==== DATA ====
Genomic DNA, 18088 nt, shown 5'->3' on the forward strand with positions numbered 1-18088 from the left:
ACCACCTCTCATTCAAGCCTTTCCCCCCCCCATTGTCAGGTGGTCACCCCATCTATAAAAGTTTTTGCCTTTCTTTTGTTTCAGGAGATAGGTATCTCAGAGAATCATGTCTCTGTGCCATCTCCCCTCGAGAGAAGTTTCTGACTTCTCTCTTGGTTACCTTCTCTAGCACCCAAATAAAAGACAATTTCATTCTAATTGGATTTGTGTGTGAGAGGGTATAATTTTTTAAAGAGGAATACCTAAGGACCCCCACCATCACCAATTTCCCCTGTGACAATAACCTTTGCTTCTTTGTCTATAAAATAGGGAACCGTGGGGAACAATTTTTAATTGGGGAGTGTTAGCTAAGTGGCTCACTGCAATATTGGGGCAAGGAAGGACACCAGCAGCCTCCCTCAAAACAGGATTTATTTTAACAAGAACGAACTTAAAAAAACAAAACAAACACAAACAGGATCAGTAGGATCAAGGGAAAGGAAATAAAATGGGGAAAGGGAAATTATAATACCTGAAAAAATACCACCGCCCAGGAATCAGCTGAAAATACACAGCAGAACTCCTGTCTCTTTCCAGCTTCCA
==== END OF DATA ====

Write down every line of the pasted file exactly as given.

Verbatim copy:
Genomic DNA, 18088 nt, shown 5'->3' on the forward strand with positions numbered 1-18088 from the left:
ACCACCTCTCATTCAAGCCTTTCCCCCCCCCATTGTCAGGTGGTCACCCCATCTATAAAAGTTTTTGCCTTTCTTTTGTTTCAGGAGATAGGTATCTCAGAGAATCATGTCTCTGTGCCATCTCCCCTCGAGAGAAGTTTCTGACTTCTCTCTTGGTTACCTTCTCTAGCACCCAAATAAAAGACAATTTCATTCTAATTGGATTTGTGTGTGAGAGGGTATAATTTTTTAAAGAGGAATACCTAAGGACCCCCACCATCACCAATTTCCCCTGTGACAATAACCTTTGCTTCTTTGTCTATAAAATAGGGAACCGTGGGGAACAATTTTTAATTGGGGAGTGTTAGCTAAGTGGCTCACTGCAATATTGGGGCAAGGAAGGACACCAGCAGCCTCCCTCAAAACAGGATTTATTTTAACAAGAACGAACTTAAAAAAACAAAACAAACACAAACAGGATCAGTAGGATCAAGGGAAAGGAAATAAAATGGGGAAAGGGAAATTATAATACCTGAAAAAATACCACCGCCCAGGAATCAGCTGAAAATACACAGCAGAACTCCTGTCTCTTTCCAGCTTCCA